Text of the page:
The Folk Feast in Komorany

Written by Adela Julinkova

Category: Tradition

In southern Moravia there are many traditions, but it is folklore that plays a significant role in people’s lives. One of the most important events is a feast day called “hody.” This is traditionally observed throughout the year, with each village or town celebrating on a different date. Its origin refers to the anniversary of the consecration of the local church after its construction was completed. Over the years it turned into a folk festival. The form may vary from place to place. In some villages two feasts are celebrated – a women’s feast and a men´s feast. Let´s visit the small village of Komorany together and take a closer look at its festival.

As in other villages or towns, a group of people called “chasa” meet and agree on the exact date of the feast and other details. These include both men’s and women’s folk costumes (there are two types – a festive feast costume and a working feast costume) and special shoes that are rented. Furthermore, the band that will play during the whole event, as well as the wineries that will supply drinks, are carefully chosen. Last but not least, it is necessary to prepare the performance and “midnight surprise.”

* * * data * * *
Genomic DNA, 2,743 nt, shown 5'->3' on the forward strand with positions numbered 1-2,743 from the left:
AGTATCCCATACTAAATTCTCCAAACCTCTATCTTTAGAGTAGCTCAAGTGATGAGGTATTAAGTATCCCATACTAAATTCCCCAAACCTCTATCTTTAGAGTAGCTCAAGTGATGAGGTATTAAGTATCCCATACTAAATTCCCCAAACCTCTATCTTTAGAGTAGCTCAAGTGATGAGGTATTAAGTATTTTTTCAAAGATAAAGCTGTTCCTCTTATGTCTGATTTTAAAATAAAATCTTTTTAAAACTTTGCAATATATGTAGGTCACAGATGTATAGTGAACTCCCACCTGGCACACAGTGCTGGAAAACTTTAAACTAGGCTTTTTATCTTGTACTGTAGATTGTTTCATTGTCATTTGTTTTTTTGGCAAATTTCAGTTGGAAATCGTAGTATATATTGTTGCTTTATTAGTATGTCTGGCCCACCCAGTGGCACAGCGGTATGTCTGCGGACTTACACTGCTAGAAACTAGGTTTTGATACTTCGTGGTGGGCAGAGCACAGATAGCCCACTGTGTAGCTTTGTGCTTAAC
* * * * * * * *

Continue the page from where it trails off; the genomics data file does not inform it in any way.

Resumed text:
Chasa put on their folk costumes and go house by house to invite the residents of the village. On the chosen date, they all meet at the home of the first “starek” (literally “old man”). They sing, dance, form a procession, and meet the mayor of the village to ask him or her to lend them a stick called a “prava” (the symbol of leadership in the village). Then the procession walks through the village, stopping from time to time so that chasa can perform dances and offer passers-by some refreshments. In the afternoon all the residents of the village decorate the village maypole with ribbons and erect it. In the evening the festivities culminate in community entertainment, dance, dulcimer music, and wine drinking.

For more information about the Komorany click here and about  South Moravian Region, from which this this folk tradition comes, click here.


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